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US coal exports dropped 26 per cent last year from 2019, as the pandemic dented global demand and US mines were idled, the Energy Information Administration said.

The Washington-based EIA said overall coal exports fell to 69 million metric short tons (MMst), a 26 per cent decrease from 93 MMst in 2019.

Four of the top 10 US coal export destinations—Brazil, Turkey, the Dominican Republic, and China—increased their imports of US coal in 2020. Louie Douvis

More specifically, the EIA said thermal coal exports, which accounted for 40 per cent of the total, declined by more than one-third, dropping 34 per cent from the previous year to 27 MMst. Metallurgical coal had a smaller, but still significant, decrease of 20 per cent.

“The COVID-19 pandemic slowed global demand for coal, and some US coal mines were idled for extended periods to slow the spread of the virus. Coal exports decreased significantly in April 2020 as the United States and countries around the world responded to the pandemic,” the US government agency said.

Most US thermal, or steam, coal comes from the Powder River Basin in Wyoming and Montana. Most US metallurgical coal comes from Appalachia.

As US exports of both coal types decreased, more of the exports went to fewer destinations in 2020, the IEA also reported.

In 2020, the top five export destination countries for US thermal coal accounted for 73 per cent of the total, which is up from the previous four-year average of 54 per cent.

The market for US metallurgical coal saw a similar, although less significant, consolidation as the top five destination countries consumed 53 per cent of total exports, which is up from the four-year average of 48 per cent, the IEA said.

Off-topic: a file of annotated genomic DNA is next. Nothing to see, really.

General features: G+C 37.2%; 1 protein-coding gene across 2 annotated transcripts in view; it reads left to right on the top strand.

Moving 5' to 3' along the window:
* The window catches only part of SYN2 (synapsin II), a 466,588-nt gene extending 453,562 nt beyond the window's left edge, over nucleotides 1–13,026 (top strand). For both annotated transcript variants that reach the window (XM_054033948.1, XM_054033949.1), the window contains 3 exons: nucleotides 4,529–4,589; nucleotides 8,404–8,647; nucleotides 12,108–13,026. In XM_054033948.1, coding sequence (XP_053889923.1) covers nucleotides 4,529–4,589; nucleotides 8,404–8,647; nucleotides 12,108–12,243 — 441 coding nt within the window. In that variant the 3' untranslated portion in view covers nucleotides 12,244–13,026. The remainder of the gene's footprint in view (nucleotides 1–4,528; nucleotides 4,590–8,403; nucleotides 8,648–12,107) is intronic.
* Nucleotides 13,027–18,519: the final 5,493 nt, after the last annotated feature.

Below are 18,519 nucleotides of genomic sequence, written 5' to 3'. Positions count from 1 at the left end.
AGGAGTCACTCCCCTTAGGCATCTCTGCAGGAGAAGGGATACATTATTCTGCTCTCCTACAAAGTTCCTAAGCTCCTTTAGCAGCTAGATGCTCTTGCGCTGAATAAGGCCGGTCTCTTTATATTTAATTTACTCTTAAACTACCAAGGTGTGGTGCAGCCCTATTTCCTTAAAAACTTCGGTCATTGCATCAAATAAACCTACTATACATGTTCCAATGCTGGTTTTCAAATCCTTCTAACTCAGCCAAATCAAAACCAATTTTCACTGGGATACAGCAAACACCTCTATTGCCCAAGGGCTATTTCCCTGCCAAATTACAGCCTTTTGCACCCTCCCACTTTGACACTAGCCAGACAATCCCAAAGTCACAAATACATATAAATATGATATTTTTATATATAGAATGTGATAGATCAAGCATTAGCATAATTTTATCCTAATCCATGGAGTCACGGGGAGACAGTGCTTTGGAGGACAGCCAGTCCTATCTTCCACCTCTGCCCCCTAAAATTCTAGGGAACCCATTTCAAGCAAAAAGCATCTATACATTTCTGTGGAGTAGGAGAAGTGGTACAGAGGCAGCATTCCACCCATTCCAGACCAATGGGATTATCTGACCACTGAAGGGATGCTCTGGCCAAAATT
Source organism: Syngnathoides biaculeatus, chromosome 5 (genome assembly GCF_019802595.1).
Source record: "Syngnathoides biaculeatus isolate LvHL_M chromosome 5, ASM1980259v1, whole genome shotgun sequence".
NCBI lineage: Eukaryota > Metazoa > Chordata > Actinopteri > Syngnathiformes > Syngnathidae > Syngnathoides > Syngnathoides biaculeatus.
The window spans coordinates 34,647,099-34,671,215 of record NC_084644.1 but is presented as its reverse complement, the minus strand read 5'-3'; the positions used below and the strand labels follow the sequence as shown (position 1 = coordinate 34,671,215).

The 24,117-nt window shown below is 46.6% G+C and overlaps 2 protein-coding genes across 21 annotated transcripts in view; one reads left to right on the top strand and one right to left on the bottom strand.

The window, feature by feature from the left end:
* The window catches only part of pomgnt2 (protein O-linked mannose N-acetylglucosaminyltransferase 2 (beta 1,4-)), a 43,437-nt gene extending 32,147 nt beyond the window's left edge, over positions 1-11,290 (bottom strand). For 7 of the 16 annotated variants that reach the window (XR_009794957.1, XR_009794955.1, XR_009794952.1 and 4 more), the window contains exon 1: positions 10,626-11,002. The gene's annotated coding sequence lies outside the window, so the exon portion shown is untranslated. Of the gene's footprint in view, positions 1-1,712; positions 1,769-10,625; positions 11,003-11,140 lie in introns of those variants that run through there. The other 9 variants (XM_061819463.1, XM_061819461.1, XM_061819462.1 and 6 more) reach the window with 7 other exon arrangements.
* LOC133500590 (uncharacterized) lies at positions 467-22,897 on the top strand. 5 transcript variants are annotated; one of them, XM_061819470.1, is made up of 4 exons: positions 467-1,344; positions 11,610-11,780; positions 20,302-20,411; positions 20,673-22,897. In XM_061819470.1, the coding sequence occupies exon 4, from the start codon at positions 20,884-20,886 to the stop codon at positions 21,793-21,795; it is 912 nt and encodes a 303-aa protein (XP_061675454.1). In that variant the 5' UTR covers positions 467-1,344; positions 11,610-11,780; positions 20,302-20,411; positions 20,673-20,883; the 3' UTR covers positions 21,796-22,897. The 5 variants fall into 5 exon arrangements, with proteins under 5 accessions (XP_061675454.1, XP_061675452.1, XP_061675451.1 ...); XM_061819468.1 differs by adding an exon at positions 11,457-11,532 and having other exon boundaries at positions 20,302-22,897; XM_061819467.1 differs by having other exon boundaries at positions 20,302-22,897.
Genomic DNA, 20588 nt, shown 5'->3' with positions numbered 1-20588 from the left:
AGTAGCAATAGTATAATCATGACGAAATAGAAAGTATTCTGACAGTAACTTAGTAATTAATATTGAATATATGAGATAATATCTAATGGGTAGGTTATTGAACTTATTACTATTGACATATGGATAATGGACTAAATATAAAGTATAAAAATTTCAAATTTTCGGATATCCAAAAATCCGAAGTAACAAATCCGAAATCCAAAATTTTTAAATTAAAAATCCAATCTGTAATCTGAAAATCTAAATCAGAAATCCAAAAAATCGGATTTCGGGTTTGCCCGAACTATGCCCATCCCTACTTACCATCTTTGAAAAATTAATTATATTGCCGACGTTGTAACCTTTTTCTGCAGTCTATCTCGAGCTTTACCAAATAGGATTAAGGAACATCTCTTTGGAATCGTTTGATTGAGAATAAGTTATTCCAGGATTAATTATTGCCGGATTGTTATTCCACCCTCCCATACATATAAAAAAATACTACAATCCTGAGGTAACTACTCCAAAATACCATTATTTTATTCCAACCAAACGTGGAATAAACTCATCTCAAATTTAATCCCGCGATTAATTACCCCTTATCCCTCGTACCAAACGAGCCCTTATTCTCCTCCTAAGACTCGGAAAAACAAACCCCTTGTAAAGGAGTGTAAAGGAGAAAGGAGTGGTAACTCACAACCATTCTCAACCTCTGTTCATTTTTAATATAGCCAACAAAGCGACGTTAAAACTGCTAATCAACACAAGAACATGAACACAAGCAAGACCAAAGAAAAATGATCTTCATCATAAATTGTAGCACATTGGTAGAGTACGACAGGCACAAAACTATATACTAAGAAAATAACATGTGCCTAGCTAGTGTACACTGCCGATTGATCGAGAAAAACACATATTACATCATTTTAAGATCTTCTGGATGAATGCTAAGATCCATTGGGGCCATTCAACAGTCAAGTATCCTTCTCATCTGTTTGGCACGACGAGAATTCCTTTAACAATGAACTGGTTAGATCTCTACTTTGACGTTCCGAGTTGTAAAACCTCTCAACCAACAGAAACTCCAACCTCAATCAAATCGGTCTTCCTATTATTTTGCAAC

Four of the top 10 US coal export destinations—Brazil, Turkey, the Dominican Republic, and China—increased their imports of US coal in 2020.

US coal exports to Japan decreased by 45 per cent and to the Netherlands by 43 per cent. The Netherlands serves as the primary transshipment hub for the European Union, importing coal and then sending it to other EU countries.

In a report this week, Liberum Capital sounded a bearish note on the outlook for coal prices.

“All met-coal’s seaborne product prices lifted into 2021, on the back of the rally in steel demand/prices. The current $US110-145/t fob Aust (semi-soft; PCI, HCC) product range is above the marginal cost of production for this industry (about $US135/t fob Aust., HCC).

“At this price level, exports from the US (trade’s swing supplier; 28Mtpa; 10 per cent of trade total) can potentially double.”

Longer-term bear points for met coal are the “greening” of steel production and the potential sale by BHP of its BMC assets, Liberum said.

Liberum also saw headwinds for thermal coal: “Prices have just bounced, but we remain bearish on the thermal coal’s price/demand outlook. Major govts seek to diversify fuel options; new supply capex has collapsed; seaborne’s trade is set to shrink over the long-term.”